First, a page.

Notice is often the point of dispute in a housing disrepair claim.
Part of the test to assess whether a potential client is likely to have a claim for housing disrepair is that their home is in a poor condition due to their landlord failing to undertake repairs that are their responsibility.
We will not go into this in any detail in this article as we will be writing in the near future on what s meant by disrepair and what type of issues typically fall under the landlord’s obligations.
The second part of the test is that the tenant has given their landlord sufficient notice. The disrepair or defect must be brought to their attention. If, having received notice of disrepair for which the landlord is responsible, they fail to carry out repairs within a reasonable time, you are likely to have a good claim for housing disrepair.
Without the notice, a landlord is likely to agree to undertake the repairs, but not compensate you for the inconvenience and distress their failure to act has caused.
Most of our clients report issues with disrepair by telephone. While many landlords are very good at keeping records and record any such reports, many do not.
We are often instructed by clients a few years after they say they first reported a particular problem and so they cannot give much information as to the date that the issue was reported. If there is no record within the evidence the landlord discloses to us, it is much more difficult for a claim to succeed as it is necessary for a tenant to give a landlord notice.
As such, we recommend, whether you are intending to bring a claim or not, you should always report any disrepair by e-mail. You will then have a written record of the date and time of each report as well as the contents of each complaint. You can refer back to this for years to come.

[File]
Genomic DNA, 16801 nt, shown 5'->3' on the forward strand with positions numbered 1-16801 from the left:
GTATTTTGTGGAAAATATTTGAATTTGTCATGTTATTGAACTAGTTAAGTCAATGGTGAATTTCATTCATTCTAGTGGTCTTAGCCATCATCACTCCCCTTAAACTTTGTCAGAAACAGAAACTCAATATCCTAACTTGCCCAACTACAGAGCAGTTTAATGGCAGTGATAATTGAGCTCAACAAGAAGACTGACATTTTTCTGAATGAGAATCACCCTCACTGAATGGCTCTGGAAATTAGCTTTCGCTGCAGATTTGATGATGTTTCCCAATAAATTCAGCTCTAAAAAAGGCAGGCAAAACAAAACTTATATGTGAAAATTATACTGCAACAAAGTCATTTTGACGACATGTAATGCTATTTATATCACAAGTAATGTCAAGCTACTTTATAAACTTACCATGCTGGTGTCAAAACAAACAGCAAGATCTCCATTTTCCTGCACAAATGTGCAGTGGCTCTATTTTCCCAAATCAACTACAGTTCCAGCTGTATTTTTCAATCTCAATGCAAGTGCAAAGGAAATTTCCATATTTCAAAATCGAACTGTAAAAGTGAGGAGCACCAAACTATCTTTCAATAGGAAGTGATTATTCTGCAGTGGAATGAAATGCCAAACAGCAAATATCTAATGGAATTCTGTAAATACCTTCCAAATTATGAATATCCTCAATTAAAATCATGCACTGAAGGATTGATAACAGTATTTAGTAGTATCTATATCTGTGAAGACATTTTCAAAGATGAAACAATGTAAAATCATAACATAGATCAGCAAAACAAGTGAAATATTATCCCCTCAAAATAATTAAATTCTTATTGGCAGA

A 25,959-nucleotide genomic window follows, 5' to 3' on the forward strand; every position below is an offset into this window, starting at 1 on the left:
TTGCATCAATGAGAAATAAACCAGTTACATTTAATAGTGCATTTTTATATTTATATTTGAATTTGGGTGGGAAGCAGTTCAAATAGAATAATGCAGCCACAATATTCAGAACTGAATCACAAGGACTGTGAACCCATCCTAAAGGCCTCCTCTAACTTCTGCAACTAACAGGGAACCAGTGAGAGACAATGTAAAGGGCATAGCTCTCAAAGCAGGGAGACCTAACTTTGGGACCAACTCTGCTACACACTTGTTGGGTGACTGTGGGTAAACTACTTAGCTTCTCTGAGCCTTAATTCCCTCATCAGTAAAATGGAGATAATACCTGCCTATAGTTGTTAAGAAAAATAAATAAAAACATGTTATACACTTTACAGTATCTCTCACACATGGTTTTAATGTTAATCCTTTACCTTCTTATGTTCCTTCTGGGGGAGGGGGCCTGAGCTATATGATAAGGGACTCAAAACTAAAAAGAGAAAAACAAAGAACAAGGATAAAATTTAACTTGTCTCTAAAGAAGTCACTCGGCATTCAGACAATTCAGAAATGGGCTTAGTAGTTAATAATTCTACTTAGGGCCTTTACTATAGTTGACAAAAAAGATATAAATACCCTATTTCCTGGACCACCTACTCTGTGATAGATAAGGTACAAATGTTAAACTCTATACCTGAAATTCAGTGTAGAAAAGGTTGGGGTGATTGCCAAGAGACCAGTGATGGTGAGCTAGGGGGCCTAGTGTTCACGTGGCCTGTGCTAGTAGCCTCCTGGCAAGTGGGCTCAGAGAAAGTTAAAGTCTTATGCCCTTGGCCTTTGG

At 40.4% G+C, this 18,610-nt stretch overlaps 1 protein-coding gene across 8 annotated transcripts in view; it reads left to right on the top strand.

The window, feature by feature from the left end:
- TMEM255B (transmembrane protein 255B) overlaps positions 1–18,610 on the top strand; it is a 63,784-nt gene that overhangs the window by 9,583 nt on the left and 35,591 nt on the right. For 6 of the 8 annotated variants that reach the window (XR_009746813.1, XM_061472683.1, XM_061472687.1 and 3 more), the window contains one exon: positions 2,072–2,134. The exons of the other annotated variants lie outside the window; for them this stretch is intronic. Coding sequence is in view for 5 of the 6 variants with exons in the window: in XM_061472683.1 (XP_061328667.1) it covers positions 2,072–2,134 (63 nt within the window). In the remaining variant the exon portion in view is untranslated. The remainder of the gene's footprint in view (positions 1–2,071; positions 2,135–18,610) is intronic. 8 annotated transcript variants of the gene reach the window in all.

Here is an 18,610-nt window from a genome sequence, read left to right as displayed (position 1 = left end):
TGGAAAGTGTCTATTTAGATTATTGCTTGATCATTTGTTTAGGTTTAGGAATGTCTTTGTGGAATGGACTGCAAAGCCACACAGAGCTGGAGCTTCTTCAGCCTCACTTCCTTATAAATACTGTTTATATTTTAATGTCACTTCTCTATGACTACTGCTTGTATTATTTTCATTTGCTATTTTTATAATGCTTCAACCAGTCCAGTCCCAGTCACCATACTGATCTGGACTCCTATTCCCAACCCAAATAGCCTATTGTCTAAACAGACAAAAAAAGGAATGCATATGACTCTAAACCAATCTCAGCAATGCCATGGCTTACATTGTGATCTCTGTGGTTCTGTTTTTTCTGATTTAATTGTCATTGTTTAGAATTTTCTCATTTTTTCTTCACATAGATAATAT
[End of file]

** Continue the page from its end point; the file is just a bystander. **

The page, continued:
Nobody knows whether their landlord will act responsibly for if they will fail in their duty towards them. As such, you should always proceed cautiously.
It is not necessary for a tenant to report items of disrepair to the exterior of the property. These are discoverable without the landlord gaining entry to the property. However, where the external disrepair gives rise to internal problems (such as if there are issues with the pointing at the property allowing water to enter) then the issues affecting the inside must still be reported.
If there has been an inspection since an internal problem first showed, provide it was discoverable by the naked eye, the landlord can be considered to have constructive notice.
However, while a tenant may say that it was discoverable, landlords are likely to deny this and so deny that nootice has been served.
A claim for housing disrepair compensation cannot succeed unless a tenant can prove that notice was given to the landlord.
The damages you receive will be calculated based on the period from the date a reasonable landlord would have completed the repairs having received notice. More can be found on how compensation is calculated here: https://www.mjvlaw.co.uk/legal-news/housing-disrepair-compensation/
Just in case you ever need to bring such a claim, always report issues by e-mail and always save those e-mails. You will, hopefully, never need them, but you will be glad you followed this advice if you do.